West Africa’s regional bloc, ECOWAS, announced on Sunday it was easing sanctions imposed on Guinea and Mali, a day after announcing a similar decision for Niger, another country under military rule.
The bloc imposed sanctions following military coups in the countries between 2020 and 2023.
ECOWAS said it was lifting financial and economic sanctions against Guinea and ending restrictions on the recruitment of Malians to professional positions within the bloc’s institutions.
The Authority of ECOWAS Heads of State and Government made these decisions at its just-ended extraordinary summit, convened in the Nigerian capital Abuja to discuss the Political, Peace and Security situation in the ECOWAS sub-region.
The meeting, chaired by President Bola Ahmed Tinubu of Nigeria, was attended by President Nana Akufo-Addo of Ghana, President Patrice Talon of the Benin Republic, President Alassane Ouattara of Côte d’Ivoire, President Umaro Embalo Siseco of Guinea-Bissau, President Faure Gnassingbé Eyadéma of Togo, President Macky Sall of Senegal and President James Madaa Bio of Sierra Leone. The Gambia was represented by Vice President Muhammad Jallow, Cabo Verde and Liberia by their ambassadors in Abuja.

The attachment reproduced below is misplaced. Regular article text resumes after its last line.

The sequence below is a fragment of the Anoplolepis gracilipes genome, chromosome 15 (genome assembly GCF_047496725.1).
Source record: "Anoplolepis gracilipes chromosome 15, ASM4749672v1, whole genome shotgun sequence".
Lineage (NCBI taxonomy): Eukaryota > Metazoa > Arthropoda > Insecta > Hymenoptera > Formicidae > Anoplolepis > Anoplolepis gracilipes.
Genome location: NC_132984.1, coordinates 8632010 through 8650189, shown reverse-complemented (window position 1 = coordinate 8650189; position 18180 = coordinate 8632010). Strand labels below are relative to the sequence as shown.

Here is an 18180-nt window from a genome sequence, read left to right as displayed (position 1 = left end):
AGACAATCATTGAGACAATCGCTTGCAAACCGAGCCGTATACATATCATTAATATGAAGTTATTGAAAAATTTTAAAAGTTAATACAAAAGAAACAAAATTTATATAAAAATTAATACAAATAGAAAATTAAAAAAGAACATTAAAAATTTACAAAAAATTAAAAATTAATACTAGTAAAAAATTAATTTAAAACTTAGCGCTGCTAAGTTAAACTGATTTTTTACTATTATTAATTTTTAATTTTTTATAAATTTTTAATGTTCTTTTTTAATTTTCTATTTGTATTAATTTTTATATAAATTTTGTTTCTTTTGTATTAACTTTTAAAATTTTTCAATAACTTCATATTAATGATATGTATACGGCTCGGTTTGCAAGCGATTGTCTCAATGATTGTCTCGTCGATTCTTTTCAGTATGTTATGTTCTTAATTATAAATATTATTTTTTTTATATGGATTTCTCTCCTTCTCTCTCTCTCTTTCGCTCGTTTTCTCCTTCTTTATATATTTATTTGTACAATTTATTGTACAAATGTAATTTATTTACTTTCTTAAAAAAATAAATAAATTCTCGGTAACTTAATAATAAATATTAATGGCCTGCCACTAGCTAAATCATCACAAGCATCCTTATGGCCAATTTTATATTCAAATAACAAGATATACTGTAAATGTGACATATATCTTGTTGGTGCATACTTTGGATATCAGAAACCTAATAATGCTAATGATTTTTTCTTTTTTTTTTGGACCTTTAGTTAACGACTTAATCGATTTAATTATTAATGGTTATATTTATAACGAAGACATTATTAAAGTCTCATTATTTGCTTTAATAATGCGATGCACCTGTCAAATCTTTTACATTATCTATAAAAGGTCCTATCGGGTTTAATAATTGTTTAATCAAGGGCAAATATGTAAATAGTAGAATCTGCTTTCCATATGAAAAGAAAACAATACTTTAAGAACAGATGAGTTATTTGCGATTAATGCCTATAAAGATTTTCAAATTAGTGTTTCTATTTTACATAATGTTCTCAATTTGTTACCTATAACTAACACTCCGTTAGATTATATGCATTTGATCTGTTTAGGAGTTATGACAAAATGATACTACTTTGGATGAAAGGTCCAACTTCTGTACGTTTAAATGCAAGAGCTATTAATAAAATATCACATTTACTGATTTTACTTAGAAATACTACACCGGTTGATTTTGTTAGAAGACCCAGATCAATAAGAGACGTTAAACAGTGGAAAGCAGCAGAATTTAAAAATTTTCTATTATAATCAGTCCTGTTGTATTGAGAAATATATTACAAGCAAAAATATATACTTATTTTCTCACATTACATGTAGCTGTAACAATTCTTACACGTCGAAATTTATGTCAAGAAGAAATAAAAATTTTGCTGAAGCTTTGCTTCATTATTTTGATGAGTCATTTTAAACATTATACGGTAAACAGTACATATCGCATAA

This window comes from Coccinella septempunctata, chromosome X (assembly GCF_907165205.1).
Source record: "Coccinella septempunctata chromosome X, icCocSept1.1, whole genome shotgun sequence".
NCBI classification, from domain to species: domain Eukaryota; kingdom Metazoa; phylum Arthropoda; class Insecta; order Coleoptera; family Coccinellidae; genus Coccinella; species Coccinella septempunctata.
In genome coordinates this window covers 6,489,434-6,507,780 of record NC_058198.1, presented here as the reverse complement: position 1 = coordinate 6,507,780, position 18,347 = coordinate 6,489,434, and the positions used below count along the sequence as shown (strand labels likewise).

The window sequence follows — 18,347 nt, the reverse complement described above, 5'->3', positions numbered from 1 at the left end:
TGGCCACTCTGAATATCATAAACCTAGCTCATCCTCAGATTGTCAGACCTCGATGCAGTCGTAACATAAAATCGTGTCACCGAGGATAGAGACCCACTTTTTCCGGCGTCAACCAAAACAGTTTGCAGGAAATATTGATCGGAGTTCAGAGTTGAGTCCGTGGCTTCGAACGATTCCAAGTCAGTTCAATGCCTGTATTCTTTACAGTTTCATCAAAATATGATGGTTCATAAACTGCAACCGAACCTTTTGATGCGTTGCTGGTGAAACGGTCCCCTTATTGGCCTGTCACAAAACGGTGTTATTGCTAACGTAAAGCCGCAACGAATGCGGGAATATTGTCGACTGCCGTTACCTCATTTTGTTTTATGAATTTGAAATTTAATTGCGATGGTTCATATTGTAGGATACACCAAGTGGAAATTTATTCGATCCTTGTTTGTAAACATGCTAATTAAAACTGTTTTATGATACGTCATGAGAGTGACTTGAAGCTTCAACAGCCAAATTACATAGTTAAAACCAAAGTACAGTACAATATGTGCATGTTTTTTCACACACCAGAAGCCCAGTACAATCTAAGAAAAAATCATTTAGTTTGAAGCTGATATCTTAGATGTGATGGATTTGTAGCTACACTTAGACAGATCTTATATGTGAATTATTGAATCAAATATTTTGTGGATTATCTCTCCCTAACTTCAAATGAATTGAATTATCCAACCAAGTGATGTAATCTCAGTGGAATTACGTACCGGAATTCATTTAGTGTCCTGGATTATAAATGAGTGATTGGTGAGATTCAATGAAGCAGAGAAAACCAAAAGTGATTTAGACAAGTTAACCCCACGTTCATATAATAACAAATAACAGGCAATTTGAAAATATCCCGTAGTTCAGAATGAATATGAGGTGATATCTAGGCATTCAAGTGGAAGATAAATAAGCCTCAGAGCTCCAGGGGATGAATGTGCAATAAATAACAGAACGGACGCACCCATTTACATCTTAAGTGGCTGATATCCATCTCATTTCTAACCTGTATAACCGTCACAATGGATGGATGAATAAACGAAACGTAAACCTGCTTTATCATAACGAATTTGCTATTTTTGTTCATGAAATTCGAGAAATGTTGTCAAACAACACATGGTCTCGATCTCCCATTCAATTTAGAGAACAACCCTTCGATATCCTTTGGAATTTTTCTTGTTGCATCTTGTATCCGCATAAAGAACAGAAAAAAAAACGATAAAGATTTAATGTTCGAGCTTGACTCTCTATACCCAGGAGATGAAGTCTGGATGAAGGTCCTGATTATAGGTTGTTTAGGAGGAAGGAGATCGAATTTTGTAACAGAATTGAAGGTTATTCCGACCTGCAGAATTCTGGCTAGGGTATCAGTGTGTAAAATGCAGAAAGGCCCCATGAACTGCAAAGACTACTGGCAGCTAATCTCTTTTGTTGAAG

The measures concerning Guinea and Mali, while decided during Saturday’s emergency summit, were not mentioned during the closing speech by ECOWAS Commission chief Omar Alieu Touray but appear in the bloc’s closing statement.
ECOWAS has suspended all three countries—and Burkina Faso—from membership of the bloc because of the military takeovers there.
The bloc banned financial transactions with its member institutions in Guinea after Colonel Mamady Doumbouya ousted President Alpha Conde in 2021.
Economic and financial sanctions on Mali, which underwent coups in 2020 and 2021, were lifted in 2022 after the military announced a timetable for a transition back to civilian rule.
A no-fly zone, border closures and asset freezes against Niger were among the measures lifted on Saturday on “humanitarian grounds” after last year’s coup that overthrew elected leader Mohamed Bazoum. Political and individual sanctions remain in place, however.
The ECOWAS move signals a desire to renew dialogue with military regimes among its members after Mali, Niger and Burkina Faso announced their intention to leave the bloc.
The three countries have allied, severed ties with traditional security partner France and forged closer relations with Russia, which is seeking greater influence in Africa.
At the start of Saturday’s emergency heads of state summit in Abuja, Nigerian President Bola Ahmed Tinubu said the community must re-examine its current approach to the quest for constitutional order in the four member states.

Nigeria currently holds the rotating chairmanship of ECOWAS

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